Over the weekend of August 4-5, 2018, DRC President Joseph Kabila met two key groups vying for power in the Democratic Republic of teh Congo (DRC): the new appointed military and security forces leadership (see here) and the political leaders of his newly created coalition of political parties and civilian societies, known as Front Commun pour le Congo (FCC). The goal of FCC, according to Joseph Kabila, through his spokespersons, Joseph Kapita and Néhémie Mwilanya, is to support a unique candidate, who would be appointed by Joseph Kabila to replace him. Brief, a kind of dauphin.
Dissent within FCC
In FCC meeting, Joseph Kabila asked the leaders of teh parties and the civilian societies within FCC to submit to him four names, from which he would choose his dauphin. The first attempt failed. Each of the leaders asked why they would support somebody from the competiting political and voiced their concerns.
In fact, according to sources close to FCC leaders, among the names submitted, were:
- Matata Mponyo, former Prime Minister and leader of People's Party for Reconstruction and Democracy.
- Aubin Minaku, National Assembly Speaker.
- Néhémie Mwilanya, from Maniema Chief of Staff and Special Adviser to Joseph Kabila
- Evariste Boshab, Deputy Prime Minister in Charge of the Interior and Security
The names of the candidates were submitted to Joseph Kabila through Bishop Kuye N'Dondo, teh leader of the Church of Christ in Congo. Bishop Kuye N'Dondo, a long time member of Joseph Kabila' inner circle, was head of Truth and Reconciliation Commission and served as an envoy of Joseph Kabila's government during the negotiations in Rome, in 2008 - 2009, between the Congolese Government and the leaders of the Rwandan opposition group, known as National Democratic Congress (NDC).
NDC is composed on Rally for Unity and Democracy (RUD-Urunana), Rally for the Rwandan People (RPR - Inkeragutabara), and other armed groups based in Eastern DRC (see here in French: Kisangani Process: Feuille de Route Sur Le Desarmement RUD et RPR). The Rome negotiations, that led to the disarmament of some of the Rwandan armed rebels in Kasiki in 2008, was mediated by the Catholic organization Sant Egidio Community, then under the leadership of the current Archbishop of Bologna, Mgr Matteo Zuppi.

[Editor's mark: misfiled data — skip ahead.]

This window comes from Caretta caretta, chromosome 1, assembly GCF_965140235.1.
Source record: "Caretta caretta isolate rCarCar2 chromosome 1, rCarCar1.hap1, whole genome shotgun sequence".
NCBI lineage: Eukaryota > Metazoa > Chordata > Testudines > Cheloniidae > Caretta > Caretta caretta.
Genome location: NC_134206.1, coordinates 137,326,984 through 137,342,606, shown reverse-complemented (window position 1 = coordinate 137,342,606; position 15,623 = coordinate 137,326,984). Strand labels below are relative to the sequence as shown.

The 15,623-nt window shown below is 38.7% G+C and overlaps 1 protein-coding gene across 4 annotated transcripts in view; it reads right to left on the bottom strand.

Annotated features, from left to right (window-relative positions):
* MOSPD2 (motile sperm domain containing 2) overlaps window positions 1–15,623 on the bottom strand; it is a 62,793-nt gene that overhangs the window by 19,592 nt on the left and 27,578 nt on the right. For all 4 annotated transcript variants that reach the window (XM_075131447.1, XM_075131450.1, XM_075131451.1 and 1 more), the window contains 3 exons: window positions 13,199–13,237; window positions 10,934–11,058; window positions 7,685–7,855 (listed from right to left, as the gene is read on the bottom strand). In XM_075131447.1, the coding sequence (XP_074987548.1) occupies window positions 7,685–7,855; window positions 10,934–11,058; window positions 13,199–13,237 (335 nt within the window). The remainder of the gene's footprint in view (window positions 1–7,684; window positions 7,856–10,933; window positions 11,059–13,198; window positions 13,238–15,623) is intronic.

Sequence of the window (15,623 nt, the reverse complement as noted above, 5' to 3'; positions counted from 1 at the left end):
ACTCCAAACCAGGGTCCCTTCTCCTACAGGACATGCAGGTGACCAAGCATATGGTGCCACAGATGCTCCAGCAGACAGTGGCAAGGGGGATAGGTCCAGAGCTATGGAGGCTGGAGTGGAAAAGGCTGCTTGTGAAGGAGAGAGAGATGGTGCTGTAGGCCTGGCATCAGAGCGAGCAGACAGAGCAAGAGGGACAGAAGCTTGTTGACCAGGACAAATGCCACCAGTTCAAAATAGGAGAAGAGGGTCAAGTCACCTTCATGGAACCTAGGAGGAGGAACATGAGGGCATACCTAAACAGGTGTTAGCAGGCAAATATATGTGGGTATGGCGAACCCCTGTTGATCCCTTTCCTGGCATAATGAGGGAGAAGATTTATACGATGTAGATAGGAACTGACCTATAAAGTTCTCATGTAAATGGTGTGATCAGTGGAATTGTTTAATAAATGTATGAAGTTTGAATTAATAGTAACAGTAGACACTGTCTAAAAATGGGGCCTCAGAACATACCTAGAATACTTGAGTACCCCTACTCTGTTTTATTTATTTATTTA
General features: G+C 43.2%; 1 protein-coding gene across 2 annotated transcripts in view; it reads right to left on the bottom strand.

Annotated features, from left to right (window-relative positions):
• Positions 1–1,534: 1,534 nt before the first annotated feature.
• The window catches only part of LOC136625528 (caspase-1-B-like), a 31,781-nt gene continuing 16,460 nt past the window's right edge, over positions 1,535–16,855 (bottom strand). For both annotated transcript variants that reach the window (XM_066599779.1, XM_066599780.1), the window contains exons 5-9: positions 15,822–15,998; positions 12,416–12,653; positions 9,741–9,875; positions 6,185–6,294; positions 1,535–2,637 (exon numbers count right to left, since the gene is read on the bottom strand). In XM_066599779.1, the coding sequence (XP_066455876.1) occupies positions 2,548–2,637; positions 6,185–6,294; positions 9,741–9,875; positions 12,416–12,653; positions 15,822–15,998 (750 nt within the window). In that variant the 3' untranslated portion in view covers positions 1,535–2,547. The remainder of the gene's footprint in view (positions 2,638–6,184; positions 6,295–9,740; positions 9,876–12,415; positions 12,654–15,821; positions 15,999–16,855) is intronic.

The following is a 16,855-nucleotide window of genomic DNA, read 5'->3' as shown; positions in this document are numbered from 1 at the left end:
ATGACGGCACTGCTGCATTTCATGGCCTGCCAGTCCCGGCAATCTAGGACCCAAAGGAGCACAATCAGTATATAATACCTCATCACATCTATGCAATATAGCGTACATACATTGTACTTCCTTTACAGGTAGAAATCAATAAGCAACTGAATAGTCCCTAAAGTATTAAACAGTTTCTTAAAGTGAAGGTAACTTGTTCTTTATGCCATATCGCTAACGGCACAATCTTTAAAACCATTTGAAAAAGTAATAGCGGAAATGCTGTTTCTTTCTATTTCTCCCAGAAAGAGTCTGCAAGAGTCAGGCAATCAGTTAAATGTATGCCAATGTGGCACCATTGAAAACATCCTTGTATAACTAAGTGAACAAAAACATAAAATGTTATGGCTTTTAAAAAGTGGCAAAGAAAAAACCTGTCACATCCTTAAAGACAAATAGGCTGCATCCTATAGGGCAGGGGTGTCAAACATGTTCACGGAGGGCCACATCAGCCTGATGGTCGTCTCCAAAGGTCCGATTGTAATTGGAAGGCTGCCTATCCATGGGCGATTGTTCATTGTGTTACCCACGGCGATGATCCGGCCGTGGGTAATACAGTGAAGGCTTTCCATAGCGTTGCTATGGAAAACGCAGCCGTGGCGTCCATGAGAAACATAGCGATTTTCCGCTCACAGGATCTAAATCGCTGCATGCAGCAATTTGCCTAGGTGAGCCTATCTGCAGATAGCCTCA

As soon as the names were submitted to Joseph Kabila, several political leaders started making overt and covert criticisms of the process. Others voiced concerns about the representativity of the candidates.
They wondered about the chances of success for two candidates, Matata Mponyo and Néhémie Mwilanya, both from Maniema, one of the provinces with the smallest number of voters.Others questioned the capabilities of Evariste Boshab, from Kasai Province and Aubin Minaku from Bandundu.
They also asked how the two candidates will be able to convince the voters of how they would resolve the political unrests in the most populous Eastern provinces of North and South Kivu and Haut-Katanga, Haut-Lomani, Tanganyika, and Lualaba given that they are not well known if not unpopular in those areas.
Confusion within the Opposition
The confusion was compounded by the situation within the political opposition itself. Jean-Pierre Bemba recently released from an International Criminal Court prison, after serving more than 10 years, travelled from Europe to Kinshasa to register as a candidate, apparently supported by some European countries. But, as soon as he registered, he decided to return to Europe. The question is now, whether his recent travel to DRC was more to create chaos, rather than to really seek the presidency, especially that he was condemned by the International Criminal Court for corrupting witnesses, which could be used against him.
Moise Katumbi, a candidate supported by Rwandan dictator General Paul Kagame, was denied entry to the country and has been blocked on the border with Zambia since mid last week.
Vital Kamerhe, once a prominent and promising opposition leader has also announced his intention to run. However, most congolese may not be ready to forget his sudden and unexplained move in December 2016, when he supported Joseph Kabila's staying in power despite the expiration of his constitutional two terms. Hence, most view Vital Kamerhe as a Joseph Kabila's pawn.
So, What now?
With the confusion in both the opposition camp and in presidential FCC coalition, it appears that Joseph Kabila's own strategy of remaining in power may be working after all.
However, Joseph Kabila is facing dilemma: with FCC divided, should he push his own candidacy to the risk of dismantling his progress in appeasing the international community or should he force a dauphin on a divided FCC leadership, while working on and refining his strategy to remain in power?